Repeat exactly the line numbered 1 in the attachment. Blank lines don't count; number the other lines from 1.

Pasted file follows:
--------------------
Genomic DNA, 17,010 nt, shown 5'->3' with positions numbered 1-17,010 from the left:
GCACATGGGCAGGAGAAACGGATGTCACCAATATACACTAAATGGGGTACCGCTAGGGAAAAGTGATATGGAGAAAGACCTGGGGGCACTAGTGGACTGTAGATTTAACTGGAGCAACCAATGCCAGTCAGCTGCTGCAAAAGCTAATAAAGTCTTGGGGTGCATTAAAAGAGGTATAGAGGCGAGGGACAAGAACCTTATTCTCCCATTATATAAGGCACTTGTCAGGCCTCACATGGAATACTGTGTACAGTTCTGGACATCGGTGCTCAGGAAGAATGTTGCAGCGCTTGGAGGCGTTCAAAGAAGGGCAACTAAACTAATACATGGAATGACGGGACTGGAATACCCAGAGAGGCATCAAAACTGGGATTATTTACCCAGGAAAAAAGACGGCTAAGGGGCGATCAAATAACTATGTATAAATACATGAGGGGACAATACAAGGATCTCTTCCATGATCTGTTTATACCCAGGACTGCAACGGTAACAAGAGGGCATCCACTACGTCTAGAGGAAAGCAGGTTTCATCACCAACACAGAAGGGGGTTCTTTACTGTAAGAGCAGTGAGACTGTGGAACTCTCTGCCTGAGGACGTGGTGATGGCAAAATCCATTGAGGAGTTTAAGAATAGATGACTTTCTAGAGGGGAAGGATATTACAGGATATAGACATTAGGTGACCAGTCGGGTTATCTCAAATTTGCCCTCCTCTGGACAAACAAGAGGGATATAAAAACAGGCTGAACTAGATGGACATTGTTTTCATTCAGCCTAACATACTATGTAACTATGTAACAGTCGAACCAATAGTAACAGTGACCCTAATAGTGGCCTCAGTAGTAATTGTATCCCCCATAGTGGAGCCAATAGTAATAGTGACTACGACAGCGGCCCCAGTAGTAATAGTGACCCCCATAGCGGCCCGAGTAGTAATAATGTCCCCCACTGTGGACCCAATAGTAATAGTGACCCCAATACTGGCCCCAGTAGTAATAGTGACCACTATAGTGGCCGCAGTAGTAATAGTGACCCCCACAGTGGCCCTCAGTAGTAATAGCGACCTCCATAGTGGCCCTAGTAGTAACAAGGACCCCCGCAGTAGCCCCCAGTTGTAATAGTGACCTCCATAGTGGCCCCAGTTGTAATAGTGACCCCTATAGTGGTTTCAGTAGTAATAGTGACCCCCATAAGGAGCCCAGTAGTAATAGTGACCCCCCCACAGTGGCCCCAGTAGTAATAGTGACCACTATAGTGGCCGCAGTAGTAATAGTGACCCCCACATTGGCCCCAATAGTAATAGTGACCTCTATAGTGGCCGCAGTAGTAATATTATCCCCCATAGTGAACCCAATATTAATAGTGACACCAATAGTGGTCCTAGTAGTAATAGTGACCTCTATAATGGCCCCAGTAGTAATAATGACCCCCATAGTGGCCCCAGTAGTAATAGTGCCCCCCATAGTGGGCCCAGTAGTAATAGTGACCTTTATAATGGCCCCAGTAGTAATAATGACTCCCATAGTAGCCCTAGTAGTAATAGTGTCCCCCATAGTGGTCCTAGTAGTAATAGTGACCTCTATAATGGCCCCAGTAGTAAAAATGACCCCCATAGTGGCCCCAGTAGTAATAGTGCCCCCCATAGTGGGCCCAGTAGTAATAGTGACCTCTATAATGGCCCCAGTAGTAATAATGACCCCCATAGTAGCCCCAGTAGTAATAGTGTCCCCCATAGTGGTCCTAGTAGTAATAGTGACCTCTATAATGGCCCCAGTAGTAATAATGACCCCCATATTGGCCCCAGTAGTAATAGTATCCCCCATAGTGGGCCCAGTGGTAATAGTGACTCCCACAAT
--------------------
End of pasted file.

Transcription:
Genomic DNA, 17,010 nt, shown 5'->3' with positions numbered 1-17,010 from the left: